when filed, even if this date is beyond the discovery cut-off set for
C. Statutory limit on interrogatories
Plaintiff requests that the Court require Defendant to answer
Interrogatory Number 24 as it relates to Request for Admission Number 1
and Number 2. Request for Admission Number 1 asks Defendant to admit that
she is a public figure as defined in Curtis Publishing Co. v. Butts,
388 U.S. 130, 87 S.Ct. 1975, 18 L.Ed.2d 1094 (1967). Request for
Admission Number 2 asks Defendant to admit a specific contract required
that she or Pippi, Inc. obtain written permission from Playboy
Enterprises before she used her name with the designation "Playmate of
the Year." Interrogatory Number 24 states "If any of Your responses to
the requests for admission served with these interrogatories are not
unqualified admissions, please State All Facts upon which those responses
are based." In Defendant's Response to Plaintiff's Requests for
Admissions, Defendant simply denied the Requests for Admissions.
Requests for admissions cannot be used to compel an admission of a
conclusion of law. Reliance Ins. Co. v. Marathon LeTourneau Co., 152
F.R.D. 524, 525 (S.D.W.Va. 1994) In addition, the Advisory Committee
Notes to the 1970 Amendment of Federal Rule of Civil Procedure 36 states
that although an admission of a matter involving the application of law
to fact may narrow the issues for trial, "requests for admission
involving the application of law to fact may create disputes between the
parties which are best resolved in the presence of the judge after much or
all of the other discovery has been completed."
Plaintiff asserts that Defendant never objected to these Requests for
Admissions in any way. Instead Defendant denied the allegation, but
refuses to respond to Interrogatory Number 24 and provide the factual
basis for her denial. The Court determines that both of these Requests
for Admissions requires Defendant to make a conclusion of law. However,
Defendant must either provide factual information to support a denial, or
appropriately object to the Requests. Defendant shall submit supplemental
responses to Requests for Admission Numbers 1 and 2, and Interrogatory
Number 24 as it relates to these Requests, outlining the basis for an
admission or denial, or the basis for an objection to these Requests.
These supplemental responses shall be produced by August 20, 1999.
Interrogatory Number 25 asked Defendant to amend any responses to
previous interrogatories that were no longer accurate or complete. Such an
interrogatory is unnecessary. The Court reminds both parties that they
are under a continuing duty to amend their prior responses to
interrogatories, requests for production, or requests for admission if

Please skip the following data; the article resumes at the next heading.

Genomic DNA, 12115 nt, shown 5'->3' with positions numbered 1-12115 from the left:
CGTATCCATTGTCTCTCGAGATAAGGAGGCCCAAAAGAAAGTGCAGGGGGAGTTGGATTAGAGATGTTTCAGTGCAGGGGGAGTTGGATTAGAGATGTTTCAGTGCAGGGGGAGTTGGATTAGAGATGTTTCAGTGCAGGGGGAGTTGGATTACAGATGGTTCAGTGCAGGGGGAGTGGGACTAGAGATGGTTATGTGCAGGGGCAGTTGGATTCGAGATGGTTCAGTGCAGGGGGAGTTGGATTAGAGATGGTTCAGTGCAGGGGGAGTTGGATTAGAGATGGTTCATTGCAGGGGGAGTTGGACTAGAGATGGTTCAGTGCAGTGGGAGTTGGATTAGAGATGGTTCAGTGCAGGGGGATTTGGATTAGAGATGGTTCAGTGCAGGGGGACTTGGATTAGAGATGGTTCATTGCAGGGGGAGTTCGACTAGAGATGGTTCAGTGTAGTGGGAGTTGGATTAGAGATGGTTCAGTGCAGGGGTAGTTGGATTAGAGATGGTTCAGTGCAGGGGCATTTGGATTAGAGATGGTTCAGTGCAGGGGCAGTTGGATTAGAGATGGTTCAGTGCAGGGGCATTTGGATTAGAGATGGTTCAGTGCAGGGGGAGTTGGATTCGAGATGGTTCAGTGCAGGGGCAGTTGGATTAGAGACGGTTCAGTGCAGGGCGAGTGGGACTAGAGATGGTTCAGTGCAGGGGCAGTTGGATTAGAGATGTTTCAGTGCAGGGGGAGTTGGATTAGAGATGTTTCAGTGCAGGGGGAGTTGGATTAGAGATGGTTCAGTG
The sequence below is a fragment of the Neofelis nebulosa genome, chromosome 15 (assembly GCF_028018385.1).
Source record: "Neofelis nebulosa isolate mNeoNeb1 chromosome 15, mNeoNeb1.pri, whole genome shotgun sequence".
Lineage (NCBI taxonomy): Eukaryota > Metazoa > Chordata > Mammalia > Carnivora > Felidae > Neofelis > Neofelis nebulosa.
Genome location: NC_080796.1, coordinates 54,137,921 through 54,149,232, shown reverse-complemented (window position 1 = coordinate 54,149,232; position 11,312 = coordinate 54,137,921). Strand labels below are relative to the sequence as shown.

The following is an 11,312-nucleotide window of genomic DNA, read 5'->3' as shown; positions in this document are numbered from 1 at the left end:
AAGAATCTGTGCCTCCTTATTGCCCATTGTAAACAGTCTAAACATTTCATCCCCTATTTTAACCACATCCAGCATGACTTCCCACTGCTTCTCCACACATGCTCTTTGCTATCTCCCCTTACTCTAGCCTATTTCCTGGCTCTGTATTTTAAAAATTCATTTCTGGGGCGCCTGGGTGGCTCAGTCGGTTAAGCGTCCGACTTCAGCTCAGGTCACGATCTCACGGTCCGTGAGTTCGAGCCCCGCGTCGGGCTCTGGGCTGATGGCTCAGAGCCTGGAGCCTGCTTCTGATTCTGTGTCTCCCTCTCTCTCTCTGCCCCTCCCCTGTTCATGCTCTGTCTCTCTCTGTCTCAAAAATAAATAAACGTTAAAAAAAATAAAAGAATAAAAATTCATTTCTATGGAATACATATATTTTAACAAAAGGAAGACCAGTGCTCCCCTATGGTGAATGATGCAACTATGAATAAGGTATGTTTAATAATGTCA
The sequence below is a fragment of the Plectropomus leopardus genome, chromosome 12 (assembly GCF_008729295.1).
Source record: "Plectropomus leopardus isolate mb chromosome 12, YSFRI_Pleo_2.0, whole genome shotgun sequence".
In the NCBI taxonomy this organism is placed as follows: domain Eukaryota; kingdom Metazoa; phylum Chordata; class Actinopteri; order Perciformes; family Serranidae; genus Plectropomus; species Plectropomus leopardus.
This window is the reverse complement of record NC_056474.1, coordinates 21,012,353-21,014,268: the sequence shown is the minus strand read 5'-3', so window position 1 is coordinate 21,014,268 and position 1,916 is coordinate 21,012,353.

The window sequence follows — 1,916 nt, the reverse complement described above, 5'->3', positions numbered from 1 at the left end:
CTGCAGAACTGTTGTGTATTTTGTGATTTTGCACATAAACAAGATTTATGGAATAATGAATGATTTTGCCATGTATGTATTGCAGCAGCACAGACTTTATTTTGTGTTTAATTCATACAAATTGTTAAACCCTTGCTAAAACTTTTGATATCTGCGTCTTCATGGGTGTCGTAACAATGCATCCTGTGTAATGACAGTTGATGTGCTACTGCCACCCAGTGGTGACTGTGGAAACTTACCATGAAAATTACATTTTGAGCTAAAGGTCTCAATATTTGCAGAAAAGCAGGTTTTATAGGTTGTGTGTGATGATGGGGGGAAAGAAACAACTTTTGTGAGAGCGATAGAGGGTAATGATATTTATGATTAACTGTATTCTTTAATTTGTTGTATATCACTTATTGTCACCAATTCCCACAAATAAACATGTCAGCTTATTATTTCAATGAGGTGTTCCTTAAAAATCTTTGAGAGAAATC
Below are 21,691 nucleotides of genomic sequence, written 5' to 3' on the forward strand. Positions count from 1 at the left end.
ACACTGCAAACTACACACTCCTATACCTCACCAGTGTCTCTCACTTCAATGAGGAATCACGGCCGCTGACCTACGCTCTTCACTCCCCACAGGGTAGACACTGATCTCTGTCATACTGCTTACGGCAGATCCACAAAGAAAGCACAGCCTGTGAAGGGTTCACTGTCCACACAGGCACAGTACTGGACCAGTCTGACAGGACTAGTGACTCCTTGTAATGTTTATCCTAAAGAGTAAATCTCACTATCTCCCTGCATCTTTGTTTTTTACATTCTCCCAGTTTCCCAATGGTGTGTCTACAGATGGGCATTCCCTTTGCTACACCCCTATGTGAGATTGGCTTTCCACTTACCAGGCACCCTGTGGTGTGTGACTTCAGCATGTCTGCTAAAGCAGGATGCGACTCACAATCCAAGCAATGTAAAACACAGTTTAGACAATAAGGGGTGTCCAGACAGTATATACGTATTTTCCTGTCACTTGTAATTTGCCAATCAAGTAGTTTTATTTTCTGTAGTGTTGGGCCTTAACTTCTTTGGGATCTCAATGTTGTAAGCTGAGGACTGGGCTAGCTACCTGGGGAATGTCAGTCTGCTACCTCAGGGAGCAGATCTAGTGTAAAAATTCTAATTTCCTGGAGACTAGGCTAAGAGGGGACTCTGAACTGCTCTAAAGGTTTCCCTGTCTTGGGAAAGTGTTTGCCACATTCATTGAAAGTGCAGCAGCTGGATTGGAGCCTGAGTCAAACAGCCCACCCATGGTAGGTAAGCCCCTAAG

the party learns that the earlier response is in some material respect
incomplete or incorrect and if the additional or corrective information
has not otherwise been made known to the other pates during the discovery
process or in writing. Fed.R.Civ.P. 26(e)(2).
D. Plaintiff's request for three additional interrogatories
Plaintiff requests that the Court allow Plaintiff to propound three
additional interrogatories on Defendant. Plaintiff claims that the need
for these additional interrogatories is to defend against Defendant's
claims of emotional distress, which is due, in part, from attorneys' fees
and costs Defendant has incurred in this litigation. Plaintiffs three
additional interrogatories request information related to determining the
amount of money Defendant has paid to her attorneys, the amount of fees
she has incurred to date, and the amount of fees that has been paid by
In response to Plaintiffs request, Defendant's counsel stated in court
during the hearing on this proceeding that these additional
interrogatories are not necessary because Defendant does not intend to
evidence of attorneys' fees paid or incurred by Defendant to support her
claim of emotional distress. Therefore this Court finds it unnecessary to
make any ruling on this issue.
Plaintiff shall submit a declaration supporting its assertions that
deleted e-mail recovery is feasible from a computer's hard drive.
Presuming that Plaintiff can provide such a declaration, the Court orders
that a "mirror image" of Defendant's hard drive will be made by a
computer specialist trained in the area of data recovery. This Court
appointed specialist will act as an Officer of the Court. The "mirror
image" copy will be given to Defendant's attorney to print, review, and
produce to Plaintiff all relevant, requested, and non-privileged
documents. Plaintiff will pay for the costs associated with the
production of the "mirror image." Defendant will produce to Plaintiff the
1997 corporate income tax return for Terri Welles, Inc. and the 1998
corporate tax return when filed with the Internal Revenue Service. In
addition, Defendant will produce to the Court her 1996, 1997, and 1998
personal income tax returns for in camera review. Defendant shall submit
supplemental responses to Interrogatory Number 24 and Requests for
Admission Numbers 1 and 2, either appropriately objecting to the Requests
or setting forth the factual basis for Defendant's admittance or denial.
Based on Defendant's in court statements, the Court finds it unnecessary
to make any ruling on whether Plaintiff can propound three additional
interrogatories relating to Defendant's attorneys' fees.
IT IS SO ORDERED.